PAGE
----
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Rain water & engine rooms


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Our foundry test department had is own depot compressor.  Although new, after a while, it failed. The fitters had a look at it.... "It's knackered, get a new one...."  A new one duly arrived. "Can I have the old one?  Yes, but it's no good. Ok, I'll strip it for spares". 

 

On the appointed day, I arrived to pick up the old compressor. I tried to lift it... J H Christ! it was full of water! The shift fitter was installing the new, as I took out the old. "What are you doing? Draining the Res, said I. What! there's a drain on it? Yes, I replied" Well, I'll be *^**^, said the fitter, I never knew you had to drain them...."

 

I'm happy to report that my old compressor still works a treat....

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The GG1 on the Pennsylvania RR had air filters on the side. They started failing one year. Turned out that there is a certain type of frozen rain or mist that sits at a certain height. The height was the same as the air intakes and the ice was the right size to get through the filters.

If you look at pictures of these locos, you can see that the filters on the hoods have changed position.

(remember "The wrong type of snow"?

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7 hours ago, BR60103 said:

The GG1 on the Pennsylvania RR had air filters on the side. They started failing one year. Turned out that there is a certain type of frozen rain or mist that sits at a certain height. The height was the same as the air intakes and the ice was the right size to get through the filters.

If you look at pictures of these locos, you can see that the filters on the hoods have changed position.

(remember "The wrong type of snow"?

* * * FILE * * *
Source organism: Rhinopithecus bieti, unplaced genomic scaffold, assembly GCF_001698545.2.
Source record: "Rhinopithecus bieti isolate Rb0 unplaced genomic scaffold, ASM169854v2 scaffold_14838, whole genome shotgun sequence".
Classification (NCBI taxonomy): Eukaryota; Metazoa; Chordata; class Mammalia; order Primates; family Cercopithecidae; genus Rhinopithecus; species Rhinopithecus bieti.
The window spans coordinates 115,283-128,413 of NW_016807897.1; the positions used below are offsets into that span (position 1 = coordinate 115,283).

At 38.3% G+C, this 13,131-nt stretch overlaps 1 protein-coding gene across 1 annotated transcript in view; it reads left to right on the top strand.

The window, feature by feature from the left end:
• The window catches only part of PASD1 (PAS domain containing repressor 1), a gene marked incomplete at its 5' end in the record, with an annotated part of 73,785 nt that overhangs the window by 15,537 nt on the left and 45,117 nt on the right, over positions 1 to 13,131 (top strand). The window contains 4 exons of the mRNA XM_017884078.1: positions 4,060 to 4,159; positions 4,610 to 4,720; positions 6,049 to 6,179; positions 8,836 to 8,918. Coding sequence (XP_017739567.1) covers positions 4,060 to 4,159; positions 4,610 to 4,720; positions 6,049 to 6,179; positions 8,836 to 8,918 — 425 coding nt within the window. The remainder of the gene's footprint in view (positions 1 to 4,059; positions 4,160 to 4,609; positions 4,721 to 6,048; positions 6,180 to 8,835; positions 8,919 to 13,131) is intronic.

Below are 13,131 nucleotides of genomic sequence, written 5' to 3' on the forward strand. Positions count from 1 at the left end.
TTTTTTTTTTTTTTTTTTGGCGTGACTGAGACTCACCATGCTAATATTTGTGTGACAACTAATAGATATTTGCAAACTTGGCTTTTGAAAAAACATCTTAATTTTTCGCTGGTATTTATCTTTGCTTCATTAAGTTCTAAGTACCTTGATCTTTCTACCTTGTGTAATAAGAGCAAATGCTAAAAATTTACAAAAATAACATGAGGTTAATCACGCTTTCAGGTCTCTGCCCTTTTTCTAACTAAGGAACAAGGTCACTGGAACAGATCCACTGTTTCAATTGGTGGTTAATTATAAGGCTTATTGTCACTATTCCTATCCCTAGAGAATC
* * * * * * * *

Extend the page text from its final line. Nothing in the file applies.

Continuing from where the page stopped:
It can also be caused by a certain type of snow (but not the 'wrong kind' Terry Worrall explained on 'Any Answers').   This other 'wrong kind' got into the body of Eurostar Class 373 power cars because it was so fine and frozen.   Once inside it was no problem until the train entered the Channel Tunnel and the ambient temperture rose causing the snow, which was all over the place, to melt and start interfering with various electrickery type things - several trains duly stopped, in the Tunnel (for quite a while).

 

Simple answer was a revised winterisation package with much finer filters and that cured the problem.  Until a few years later when exactly the same thing happened again because the new technical management had dropped the ptrevious winterisation instructions.

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8 minutes ago, The Stationmaster said:

It can also be caused by a certain type of snow (but not the 'wrong kind' Terry Worrall explained on 'Any Answers').   This other 'wrong kind' got into the body of Eurostar Class 373 power cars because it was so fine and frozen.   Once inside it was no problem until the train entered the Channel Tunnel and the ambient temperture rose causing the snow, which was all over the place, to melt and start interfering with various electrickery type things - several trains duly stopped, in the Tunnel (for quite a while).

 

Simple answer was a revised winterisation package with much finer filters and that cured the problem.  Until a few years later when exactly the same thing happened again because the new technical management had dropped the ptrevious winterisation instructions.